Knicks, Stoudemire are a perfect match

No surprise that Amar’e Stoudemire signed with the New York Knicks. After all, he made his intentions even more conspicuous than his apostrophe.

In extolling the virtues of STK — a high-end chain with branches in West Hollywood and South Beach — and an industrial-strength musical called “Rock of Ages” — the touring version will hit Columbus, Minneapolis and Lauderdale before year’s end — Stoudemire seems immune to the few remaining charms of New York.

I mean, the guy spent a holiday weekend with owner Jim Dolan in the Hamptons. If that didn’t scare him out of town, nothing would.

Then again, Stoudemire didn’t come for cosmopolitan life. He came for the max contract. This wasn’t about the town. This was about a team that has little left but its own invincible sense of grandiosity.

Give the Knicks credit, though. Regimes may change, but their strategy does not. In committing roughly $100 million to Stoudemire, the Knicks are doing what they have done since at least 1975, when they traded cash and a draft pick for Spencer Haywood. They’re overpaying for good-not-great talent.

Let me try to be fair, something that’s admittedly difficult as it regards my now ancient prejudice against the Knicks. The team has tanked two full seasons to acquire LeBron James. And that’s the only way this move can be justified: if signing Stoudemire helps to sign James. For sure, Stoudemire makes the Knicks more attractive. But more attractive than Chicago or Cleveland? I think not.

The Bulls have a young and talented roster with Derrick Rose, Joakim Noah and Luol Deng. The Cavaliers are James’ hometown franchise, with the best regular-season record two years running. Cleveland can offer him the best financial terms. New York offers a history that is largely artifice.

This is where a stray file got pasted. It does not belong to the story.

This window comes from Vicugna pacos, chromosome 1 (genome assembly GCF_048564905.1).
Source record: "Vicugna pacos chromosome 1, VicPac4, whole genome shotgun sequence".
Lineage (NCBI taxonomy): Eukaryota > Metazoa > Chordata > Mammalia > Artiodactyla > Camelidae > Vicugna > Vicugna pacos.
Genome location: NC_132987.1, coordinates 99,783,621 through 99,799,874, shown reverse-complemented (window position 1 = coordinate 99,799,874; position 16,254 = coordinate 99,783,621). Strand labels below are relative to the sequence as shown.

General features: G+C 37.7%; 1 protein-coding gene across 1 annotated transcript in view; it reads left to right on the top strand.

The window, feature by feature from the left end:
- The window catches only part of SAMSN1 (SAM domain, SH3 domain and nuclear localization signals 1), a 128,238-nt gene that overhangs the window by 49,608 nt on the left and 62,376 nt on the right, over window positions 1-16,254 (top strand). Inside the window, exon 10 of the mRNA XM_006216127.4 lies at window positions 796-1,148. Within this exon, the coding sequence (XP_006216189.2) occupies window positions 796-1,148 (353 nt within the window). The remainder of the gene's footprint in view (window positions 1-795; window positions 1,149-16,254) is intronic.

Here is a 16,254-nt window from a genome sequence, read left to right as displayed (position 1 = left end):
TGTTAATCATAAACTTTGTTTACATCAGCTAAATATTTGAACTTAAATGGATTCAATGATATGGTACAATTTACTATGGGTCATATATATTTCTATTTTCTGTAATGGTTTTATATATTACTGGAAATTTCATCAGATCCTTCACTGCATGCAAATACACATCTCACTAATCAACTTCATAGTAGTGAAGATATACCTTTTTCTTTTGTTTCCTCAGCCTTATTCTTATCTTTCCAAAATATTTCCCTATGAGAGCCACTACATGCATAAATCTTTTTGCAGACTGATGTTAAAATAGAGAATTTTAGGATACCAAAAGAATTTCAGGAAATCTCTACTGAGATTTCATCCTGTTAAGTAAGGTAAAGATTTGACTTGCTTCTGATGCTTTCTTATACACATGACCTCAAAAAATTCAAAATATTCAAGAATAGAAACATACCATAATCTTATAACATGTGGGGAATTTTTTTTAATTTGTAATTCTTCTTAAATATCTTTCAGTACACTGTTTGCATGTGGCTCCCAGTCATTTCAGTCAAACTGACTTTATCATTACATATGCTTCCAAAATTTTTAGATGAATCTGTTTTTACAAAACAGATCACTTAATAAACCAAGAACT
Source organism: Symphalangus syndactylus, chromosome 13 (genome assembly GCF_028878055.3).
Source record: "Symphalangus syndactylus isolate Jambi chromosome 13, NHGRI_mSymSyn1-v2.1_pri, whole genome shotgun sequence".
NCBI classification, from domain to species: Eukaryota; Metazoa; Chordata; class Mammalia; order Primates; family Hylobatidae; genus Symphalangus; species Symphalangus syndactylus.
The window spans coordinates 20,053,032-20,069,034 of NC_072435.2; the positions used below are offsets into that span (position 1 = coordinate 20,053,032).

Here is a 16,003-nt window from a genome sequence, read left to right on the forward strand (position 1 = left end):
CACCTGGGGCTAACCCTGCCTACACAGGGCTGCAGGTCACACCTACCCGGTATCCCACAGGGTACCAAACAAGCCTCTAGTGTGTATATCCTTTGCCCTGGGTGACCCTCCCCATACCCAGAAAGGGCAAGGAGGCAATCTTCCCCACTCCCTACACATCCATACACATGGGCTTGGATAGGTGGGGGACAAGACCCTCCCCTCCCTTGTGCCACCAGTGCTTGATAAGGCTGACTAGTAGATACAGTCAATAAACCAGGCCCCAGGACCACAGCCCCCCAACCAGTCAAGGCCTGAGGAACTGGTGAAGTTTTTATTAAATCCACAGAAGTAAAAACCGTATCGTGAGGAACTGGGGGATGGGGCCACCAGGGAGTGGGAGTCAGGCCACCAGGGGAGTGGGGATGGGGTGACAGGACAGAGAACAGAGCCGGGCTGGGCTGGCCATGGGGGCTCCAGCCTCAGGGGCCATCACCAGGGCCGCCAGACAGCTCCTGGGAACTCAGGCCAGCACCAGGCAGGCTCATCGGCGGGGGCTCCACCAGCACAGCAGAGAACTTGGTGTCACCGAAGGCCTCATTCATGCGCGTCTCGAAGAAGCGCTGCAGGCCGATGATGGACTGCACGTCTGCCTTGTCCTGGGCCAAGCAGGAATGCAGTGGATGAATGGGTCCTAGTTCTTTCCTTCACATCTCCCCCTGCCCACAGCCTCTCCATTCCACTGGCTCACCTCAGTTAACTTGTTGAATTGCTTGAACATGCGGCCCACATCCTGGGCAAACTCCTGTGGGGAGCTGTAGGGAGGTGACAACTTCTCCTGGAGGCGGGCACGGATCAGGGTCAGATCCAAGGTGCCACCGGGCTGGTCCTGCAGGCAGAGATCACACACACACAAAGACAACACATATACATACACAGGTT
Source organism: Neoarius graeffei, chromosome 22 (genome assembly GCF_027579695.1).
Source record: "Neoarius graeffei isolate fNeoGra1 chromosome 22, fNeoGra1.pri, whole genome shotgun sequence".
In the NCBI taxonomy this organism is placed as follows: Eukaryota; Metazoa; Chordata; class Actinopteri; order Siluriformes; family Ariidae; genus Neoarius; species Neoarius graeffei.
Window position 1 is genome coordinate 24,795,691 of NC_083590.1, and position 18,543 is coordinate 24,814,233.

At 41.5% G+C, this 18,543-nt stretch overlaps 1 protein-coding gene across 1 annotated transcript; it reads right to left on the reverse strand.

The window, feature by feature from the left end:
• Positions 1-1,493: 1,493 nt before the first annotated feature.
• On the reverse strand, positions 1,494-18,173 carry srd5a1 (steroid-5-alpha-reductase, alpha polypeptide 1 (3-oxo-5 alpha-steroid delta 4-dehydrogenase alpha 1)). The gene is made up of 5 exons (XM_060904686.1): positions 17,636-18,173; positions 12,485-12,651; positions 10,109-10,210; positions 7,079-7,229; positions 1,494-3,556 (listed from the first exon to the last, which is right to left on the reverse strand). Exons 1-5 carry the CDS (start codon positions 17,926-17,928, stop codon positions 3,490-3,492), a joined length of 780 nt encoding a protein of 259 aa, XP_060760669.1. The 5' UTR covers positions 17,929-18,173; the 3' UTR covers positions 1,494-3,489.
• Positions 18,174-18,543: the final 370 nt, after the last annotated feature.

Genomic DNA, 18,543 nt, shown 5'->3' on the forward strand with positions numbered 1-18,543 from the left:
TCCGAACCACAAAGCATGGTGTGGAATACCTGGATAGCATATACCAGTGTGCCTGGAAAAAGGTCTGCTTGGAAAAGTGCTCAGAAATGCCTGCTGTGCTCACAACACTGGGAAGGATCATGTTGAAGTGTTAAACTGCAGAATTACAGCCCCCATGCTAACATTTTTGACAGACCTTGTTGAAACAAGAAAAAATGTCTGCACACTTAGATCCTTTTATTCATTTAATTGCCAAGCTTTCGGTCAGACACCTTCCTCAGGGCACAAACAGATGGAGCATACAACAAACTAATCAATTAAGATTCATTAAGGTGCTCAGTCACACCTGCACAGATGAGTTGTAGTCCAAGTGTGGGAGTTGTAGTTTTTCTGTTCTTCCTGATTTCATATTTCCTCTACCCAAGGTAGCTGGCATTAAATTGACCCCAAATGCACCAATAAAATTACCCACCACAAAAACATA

“The Knicks are back,” proclaimed Stoudemire.

Back to what? The franchise hasn’t been relevant since Amar’e and LeBron were in junior high. The Knicks haven’t won a championship since Richard Nixon was in the White House in ’73.

Yes, the Knicks have acquired that second star. But considering the team’s last max player was Stephon Marbury, it’s worth asking if he’s the right one? Again, I think not.

According to the arcane NBA salary rules, Stoudemire — who’ll be in his eighth pro season — would make slightly more than James, who has seven years of service, in their first year with the Knicks. OK, maybe that’s not an insurmountable problem. Anyone following all this free agent recruiting — a ritual in which middle-aged men must prostrate themselves to 25-year-olds — knows it has absolutely nothing to do with ego.

More problematic are Stoudemire’s limitations as a player. There’s a reason — a bunch of them, actually — that his now-former team, the Phoenix Suns, was only willing to guarantee a reported $71 million. He’s had microfracture surgery on a knee and another procedure to repair a detached retina.

And though Stoudemire is possessed of supreme physical ability, he still can’t go left. Worse still, for a guy that big and strong — 6-foot-10 and built like a Greek statue — he’s not the rebounder he should be.

Consider the recent Lakers-Suns series. In six games, he tallied double-figure rebounds just once. In three of those, he had fewer than five. Not only was he outrebounded by Lamar Odom, in the last game, he was outrebounded by his own point guard, Steve Nash.

And that brings me to another point. It was Stoudemire’s great good fortune to play alongside Nash, with whom he had achieved a state of pick-and-roll simpatico. According to STATS LLC, Nash had an assist in well over a third of Stoudemire’s baskets. That’s 2,310 points in basically five seasons. Over four playoff campaigns, Nash had an assist on 44 percent of Stoudemire’s baskets. And none of this includes the points Nash helped create for Stoudemire on the free-throw line.

There’s a lot of talk about Stoudemire being reunited with his former coach Mike D’Antoni. Unfortunately, neither of them is being reunited with the player most responsible for their success. Steve Nash made Phoenix the most exciting team never to go to the NBA Finals.

The Knicks don’t even have a legitimate point guard under contract — unless you count Toney Douglas, whom they acquired from the Lakers for cash and a draft pick. Who knows? Maybe they’ll max him out, too.